Sweetbay magnolia

As spring nears its end in St. Louis, only a handful of flowers remain, fizzling out like the final bittersweet bursts of a fireworks display. The heavy hitters, the dogwoods, redbuds, flowering cherries, have long since finished and many of us are resigned to the green monotony and heat of summer. So we stroll through the parks and gardens perhaps a little less often, maybe later in the evening to avoid the harsh sun. Our expectations are low, our skin glistening with sweat and bug spray. And then, suddenly, we are accosted by a sweet, lemony scent. We stop, scan our surroundings, and see them, almost concealed by the glossy green leaves – the white flowers of the sweetbay magnolia. 

Like our other late-flowering southern magnolia, the sweetbay is not a true native, its range terminating in western Tennessee (although in the east it grows as far north as New York, meaning it is well adapted to cold winters). Evergreen in the deep south, here it is “tardily deciduous” or sometimes “semi-evergreen”, depending on the severity of the winter. The glossy leaves are 3-5” long with a light green top and silvery white bottom, somewhat matching the smooth and silvery grey bark. The flowers are smaller than southern magnolias, sometimes 6” across when fully open but often more like 2-3” – not quite “insignificant” but not nearly as gripping as the other magnolias.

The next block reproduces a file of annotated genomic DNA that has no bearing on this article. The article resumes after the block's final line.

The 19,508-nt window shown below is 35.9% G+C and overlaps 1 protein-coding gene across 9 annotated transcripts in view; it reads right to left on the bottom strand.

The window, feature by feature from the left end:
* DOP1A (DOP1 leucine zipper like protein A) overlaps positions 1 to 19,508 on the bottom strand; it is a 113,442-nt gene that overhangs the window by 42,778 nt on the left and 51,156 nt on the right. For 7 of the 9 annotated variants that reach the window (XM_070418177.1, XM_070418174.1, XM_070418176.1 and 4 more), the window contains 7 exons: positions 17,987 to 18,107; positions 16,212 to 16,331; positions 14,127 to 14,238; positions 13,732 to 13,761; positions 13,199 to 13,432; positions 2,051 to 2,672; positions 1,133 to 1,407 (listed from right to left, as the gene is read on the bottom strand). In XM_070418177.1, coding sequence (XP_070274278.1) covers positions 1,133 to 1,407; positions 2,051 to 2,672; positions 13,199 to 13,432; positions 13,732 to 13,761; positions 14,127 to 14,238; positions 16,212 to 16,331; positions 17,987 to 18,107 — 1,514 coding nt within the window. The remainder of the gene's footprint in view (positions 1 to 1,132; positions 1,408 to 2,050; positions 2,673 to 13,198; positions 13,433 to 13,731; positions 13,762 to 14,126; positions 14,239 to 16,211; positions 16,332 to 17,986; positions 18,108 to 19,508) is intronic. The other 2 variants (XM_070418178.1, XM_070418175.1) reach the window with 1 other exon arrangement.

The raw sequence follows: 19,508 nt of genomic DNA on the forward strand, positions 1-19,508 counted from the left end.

In the south, this can be a big tree, up to 100 feet, but in St. Louis a 30’ sweetbay would be monstrous. It’s a great option to plant under power lines for this reason, and can be grown as either a multi-trunk tree or large shrub. It tolerates full sun or partial shade, but it’s greatest foe in our area is likely to be heavy wind exposure. Using it as an understory tree or close to a building where it will be both warm and sheltered will make it, and you, quite happy. Planting it next to patios, benches, or someplace people tend to linger is also advisable, so its scent may be appreciated to the fullest. 

The flowers, untroubled by frost due to their late emergence, can last for multiple weeks, making it a most rewarding plant to grow. So while it lacks fall color, casts little shade and provides only moderate winter interest, it just might be ‘best in show’ for late-flowering trees. Even two weeks of sweetbay’s scent is enough to make it worth planting, and its moderate size means it can fit into nearly any landscape. Unfortunately scratch-and-sniff technology has not been developed for electronic files, so you’d better go out and find one soon to enjoy the fragrance while it lasts.

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